Tuesday 17 September 2019

The eight-month affair that ended a marriage

Jerome Reilly

Jerome Reilly

IN the first week of last October, Bertie Ahern strolled into the chamber of Dail Eireann and was greeted warmly, if not effusively, by Michael McDowell.

In his hand Mr Ahern carried a folder and a single copy of a speech designed to draw a line under the controversy over his personal finances.

Mr McDowell already knew the contents of the speech and had approved the content and the tone of the address to the Oireachtas in which Mr Ahern explained how he had come into possession of stg£8,000 at a function at the Four Seasons hotel in Manchester in 1984 and at which Mr Ahern had made a speech to a gathering of businessmen at the Cheshire hotel complex - then a favoured haunt of Manchester United and Manchester City players.

"At the end of the dinner, unsolicited by me, I was presented with cash of the order of stg£8,000, made up by individual contributions from an attendance of approximately 25 people," Ahern said.

Tim Kilroe - the Co Roscommon-born multi-millionaire who has since died - handed over the "sterling cash" which was lodged into Ahern's bank account back in Dublin.

In last October's speech, Mr Ahern also explained about two other payments totalling £39,000 in 1993 and 1994 when he was Minister for Finance at this time.

He said that taking the money was an error and a misjudgement, adding: "I now regret the choices I made in those difficult and dark times.

"The bewilderment caused to the public about recent revelations has been deeply upsetting for me and others near and dear to me. To them, to the Irish people, and to this House, I offer my apologies."

There was sustained applause from his own side of the house, including from his Tanaiste, Mr McDowell.

In the opposition benches they quietly seethed. Over an hour-and-a-half they had failed to put a dent in Bertie's story. Mr Ahern had put in a bravura performance.

They also knew that after three weeks of Progressive Democrat hand-wringing, about whether they should do "the right thing" and walk out of coalition, the crisis was over.

Trust had broken out between the Taoiseach and the Tanaiste.

But less than 24 hours later the relationship was on the rocks again when it emerged (through a further tribunal leak) that Mr Ahern had bought his home in Drumcondra from Michael Wall of Cong, Co Mayo .

Mr Wall was one of the wealthy individuals who had attended the famous function in Manchester, though not as a guest. He had a mini-bus business and was working at the Four Seasons that night.

Surely that fact should have been mentioned by Mr Ahern in his discussions with Mr McDowell?

That was what the PDs believed. Mr McDowell was fuming and the two men had a row.

In McDowell's view he had asked Ahern directly if there was anything else he should know about - and the Taoiseach had lied by omission by not telling him about the convoluted house purchase from Mr Wall.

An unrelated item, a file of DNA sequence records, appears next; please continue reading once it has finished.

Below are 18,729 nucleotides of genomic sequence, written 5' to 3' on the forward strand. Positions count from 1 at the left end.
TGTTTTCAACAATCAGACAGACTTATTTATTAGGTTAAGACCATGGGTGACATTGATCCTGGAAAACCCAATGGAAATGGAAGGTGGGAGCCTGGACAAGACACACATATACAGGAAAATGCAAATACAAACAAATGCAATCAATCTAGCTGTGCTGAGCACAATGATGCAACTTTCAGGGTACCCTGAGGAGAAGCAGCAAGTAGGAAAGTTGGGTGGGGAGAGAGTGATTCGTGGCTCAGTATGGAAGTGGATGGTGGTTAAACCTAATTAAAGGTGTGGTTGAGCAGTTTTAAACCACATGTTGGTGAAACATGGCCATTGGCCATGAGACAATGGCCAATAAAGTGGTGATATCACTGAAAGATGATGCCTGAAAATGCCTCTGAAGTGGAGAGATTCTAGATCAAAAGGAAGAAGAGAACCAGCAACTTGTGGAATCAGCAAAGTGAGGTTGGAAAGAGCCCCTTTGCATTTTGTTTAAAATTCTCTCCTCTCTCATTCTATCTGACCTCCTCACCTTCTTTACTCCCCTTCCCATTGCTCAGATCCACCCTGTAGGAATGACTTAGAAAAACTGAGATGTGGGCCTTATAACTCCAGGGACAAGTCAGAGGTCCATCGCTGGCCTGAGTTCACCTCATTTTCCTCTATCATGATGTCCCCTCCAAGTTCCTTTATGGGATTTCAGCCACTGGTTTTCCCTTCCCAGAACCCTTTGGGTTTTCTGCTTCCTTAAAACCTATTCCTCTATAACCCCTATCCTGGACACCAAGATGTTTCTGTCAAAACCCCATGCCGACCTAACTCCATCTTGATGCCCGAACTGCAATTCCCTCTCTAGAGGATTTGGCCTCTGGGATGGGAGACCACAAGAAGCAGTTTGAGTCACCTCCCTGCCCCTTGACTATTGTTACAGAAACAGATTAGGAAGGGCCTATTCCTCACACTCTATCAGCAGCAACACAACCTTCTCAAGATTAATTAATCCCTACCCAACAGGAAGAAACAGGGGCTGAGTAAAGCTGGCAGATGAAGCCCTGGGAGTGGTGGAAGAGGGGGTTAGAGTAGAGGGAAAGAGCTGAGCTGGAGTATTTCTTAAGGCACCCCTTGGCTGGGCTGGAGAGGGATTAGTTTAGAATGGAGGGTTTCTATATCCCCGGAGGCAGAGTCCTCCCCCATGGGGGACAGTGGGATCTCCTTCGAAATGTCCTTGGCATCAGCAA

Mr Ahern was wheeled into Dail Eireann again on Thursday, October 5, to explain about Beresford.

In what turned out to be an unusually prescient comment, Mr Ahern told the Dail he would rather have the Public Accounts Committee or the Comptroller and Auditor General examine the issue of his personal finances - because "it seems as if everything I gave in [to the tribunal] is out".

The Taoiseach said he had paid full market price for the house.

"Did I tell the Progressive Democrats whether I was dealing with the tribunal on these issues? Yes I did.

"Did I tell the Progressive Democrats that I got loans from friends, yes I did.

"Did I inform them about Michael Wall? No I did not.

"That is the truthful position. I didn't tell the present Tanaiste about Michael Wall and I didn't see what . . . he didn't want to know that either, who I bought my house from."

Earlier, he said he rented the house on Beresford Avenue from Mr Wall for about two years, that he paid full market rent and he subsequently bought the house in October 1997 after he became Taoiseach.

"Mr Wall would have had a gain of about 30 per cent in a period of about two-and-a-half years and I paid full market value.

"I funded it with an Irish Permanent Building Society loan and I paid for the stamp duty and all the relevant taxes from my own current account."

He added that "the deposit I paid wasn't a large deposit and I paid it from my building society deposit book," he said.

This explanation was accepted, and Mr Ahern and Mr McDowell went on to share a convivial chat at Gonzaga College the following night (Friday, October 6), where both men were attending a function at the Tanaiste's alma mater.

Now, seven months on, Mr McDowell is preparing to pull the plug on Bertie.

When the controversy over the Taoiseach's finances first emerged in September last year, Mr McDowell gave Mr Ahern a ringing personal endorsement.

"I think it would be fair to say in the light of what he has stated, that accepting such help was an honest error of judgement and was neither dishonest nor corrupt."

But on Friday, Mr McDowell signalled the beginning of the end by saying: "There is material now coming into the public domain that changes the position."

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